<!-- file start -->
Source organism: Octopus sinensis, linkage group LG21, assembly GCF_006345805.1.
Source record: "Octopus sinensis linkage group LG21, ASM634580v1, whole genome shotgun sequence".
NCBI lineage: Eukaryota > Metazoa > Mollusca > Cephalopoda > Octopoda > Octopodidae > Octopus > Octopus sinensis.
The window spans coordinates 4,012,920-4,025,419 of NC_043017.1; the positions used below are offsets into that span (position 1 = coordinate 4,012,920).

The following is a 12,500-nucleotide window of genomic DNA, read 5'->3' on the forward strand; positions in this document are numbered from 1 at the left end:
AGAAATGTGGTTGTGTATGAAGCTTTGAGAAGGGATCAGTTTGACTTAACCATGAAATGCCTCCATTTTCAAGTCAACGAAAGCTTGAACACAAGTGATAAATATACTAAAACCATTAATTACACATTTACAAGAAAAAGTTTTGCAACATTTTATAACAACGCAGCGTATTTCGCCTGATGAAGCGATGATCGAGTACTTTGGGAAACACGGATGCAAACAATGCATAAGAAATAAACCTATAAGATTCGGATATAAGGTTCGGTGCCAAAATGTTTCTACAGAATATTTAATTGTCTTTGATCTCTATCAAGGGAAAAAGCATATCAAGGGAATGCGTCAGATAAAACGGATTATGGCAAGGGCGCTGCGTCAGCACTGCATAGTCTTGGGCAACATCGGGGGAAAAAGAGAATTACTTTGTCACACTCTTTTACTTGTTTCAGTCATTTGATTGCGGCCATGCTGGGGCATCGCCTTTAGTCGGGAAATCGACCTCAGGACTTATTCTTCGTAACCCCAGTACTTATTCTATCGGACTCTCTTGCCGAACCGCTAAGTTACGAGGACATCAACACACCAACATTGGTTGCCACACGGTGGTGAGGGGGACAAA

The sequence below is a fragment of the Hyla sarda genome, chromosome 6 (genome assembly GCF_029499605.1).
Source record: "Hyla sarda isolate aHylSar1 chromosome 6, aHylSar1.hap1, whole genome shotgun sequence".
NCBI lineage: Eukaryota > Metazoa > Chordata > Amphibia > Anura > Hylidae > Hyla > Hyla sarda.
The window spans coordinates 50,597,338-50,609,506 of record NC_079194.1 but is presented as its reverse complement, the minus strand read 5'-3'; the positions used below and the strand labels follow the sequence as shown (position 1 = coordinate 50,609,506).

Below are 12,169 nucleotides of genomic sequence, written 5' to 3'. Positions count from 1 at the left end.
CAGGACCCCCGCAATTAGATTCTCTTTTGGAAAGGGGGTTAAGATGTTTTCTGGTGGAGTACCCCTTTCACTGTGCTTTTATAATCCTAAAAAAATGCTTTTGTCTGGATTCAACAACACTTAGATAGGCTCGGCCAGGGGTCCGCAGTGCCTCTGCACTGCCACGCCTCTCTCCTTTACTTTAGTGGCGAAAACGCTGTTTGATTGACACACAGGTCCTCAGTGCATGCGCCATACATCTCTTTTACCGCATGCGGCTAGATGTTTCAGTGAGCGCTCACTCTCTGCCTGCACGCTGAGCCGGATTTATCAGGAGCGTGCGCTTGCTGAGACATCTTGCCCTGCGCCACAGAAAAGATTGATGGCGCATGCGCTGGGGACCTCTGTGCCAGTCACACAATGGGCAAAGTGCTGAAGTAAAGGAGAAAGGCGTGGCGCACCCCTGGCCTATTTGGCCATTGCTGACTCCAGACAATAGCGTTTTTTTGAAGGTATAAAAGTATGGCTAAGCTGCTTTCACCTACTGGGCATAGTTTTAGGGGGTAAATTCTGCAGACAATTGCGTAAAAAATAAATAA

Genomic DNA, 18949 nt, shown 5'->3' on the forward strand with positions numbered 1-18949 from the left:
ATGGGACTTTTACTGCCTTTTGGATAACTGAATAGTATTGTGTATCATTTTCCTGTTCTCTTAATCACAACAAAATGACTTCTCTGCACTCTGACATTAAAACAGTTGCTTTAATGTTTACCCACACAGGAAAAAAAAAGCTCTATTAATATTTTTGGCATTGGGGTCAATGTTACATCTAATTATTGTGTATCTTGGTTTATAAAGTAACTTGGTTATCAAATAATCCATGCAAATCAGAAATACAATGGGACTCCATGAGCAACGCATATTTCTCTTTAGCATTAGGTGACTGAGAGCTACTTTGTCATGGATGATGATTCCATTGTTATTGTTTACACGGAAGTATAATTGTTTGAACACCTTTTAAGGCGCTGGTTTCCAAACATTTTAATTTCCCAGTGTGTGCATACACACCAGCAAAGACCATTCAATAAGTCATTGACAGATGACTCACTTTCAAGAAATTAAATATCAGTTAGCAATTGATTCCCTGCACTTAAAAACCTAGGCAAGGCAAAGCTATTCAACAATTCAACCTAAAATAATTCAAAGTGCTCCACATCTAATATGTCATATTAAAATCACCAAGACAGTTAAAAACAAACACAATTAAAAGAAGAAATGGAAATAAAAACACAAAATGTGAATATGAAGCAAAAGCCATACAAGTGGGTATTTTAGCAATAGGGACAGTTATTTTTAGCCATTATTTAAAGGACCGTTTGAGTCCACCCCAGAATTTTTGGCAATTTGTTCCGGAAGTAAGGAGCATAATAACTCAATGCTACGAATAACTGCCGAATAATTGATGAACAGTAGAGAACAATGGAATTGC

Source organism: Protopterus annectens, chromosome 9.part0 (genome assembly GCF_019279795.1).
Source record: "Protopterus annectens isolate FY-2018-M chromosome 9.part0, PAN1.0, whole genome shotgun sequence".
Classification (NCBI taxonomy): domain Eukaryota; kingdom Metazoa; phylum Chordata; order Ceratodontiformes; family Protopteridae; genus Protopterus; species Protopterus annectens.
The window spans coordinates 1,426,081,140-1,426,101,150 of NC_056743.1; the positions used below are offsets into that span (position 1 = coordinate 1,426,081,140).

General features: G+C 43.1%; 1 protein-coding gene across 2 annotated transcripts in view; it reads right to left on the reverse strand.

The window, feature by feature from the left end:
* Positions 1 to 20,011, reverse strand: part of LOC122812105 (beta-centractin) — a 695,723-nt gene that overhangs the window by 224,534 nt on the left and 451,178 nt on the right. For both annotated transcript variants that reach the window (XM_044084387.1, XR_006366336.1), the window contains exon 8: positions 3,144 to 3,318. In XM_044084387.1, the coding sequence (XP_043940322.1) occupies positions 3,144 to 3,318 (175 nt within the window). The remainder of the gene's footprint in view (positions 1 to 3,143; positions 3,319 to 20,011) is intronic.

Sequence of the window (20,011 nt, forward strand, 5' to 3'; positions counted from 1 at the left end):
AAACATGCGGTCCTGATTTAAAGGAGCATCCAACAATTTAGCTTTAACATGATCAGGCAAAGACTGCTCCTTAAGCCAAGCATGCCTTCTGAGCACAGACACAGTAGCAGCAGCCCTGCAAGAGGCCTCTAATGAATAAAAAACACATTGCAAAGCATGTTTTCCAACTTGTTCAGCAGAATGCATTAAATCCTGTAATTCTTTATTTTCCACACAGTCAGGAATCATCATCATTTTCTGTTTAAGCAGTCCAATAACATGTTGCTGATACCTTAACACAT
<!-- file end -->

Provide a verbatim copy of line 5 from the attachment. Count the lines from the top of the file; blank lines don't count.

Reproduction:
The following is a 12,500-nucleotide window of genomic DNA, read 5'->3' on the forward strand; positions in this document are numbered from 1 at the left end: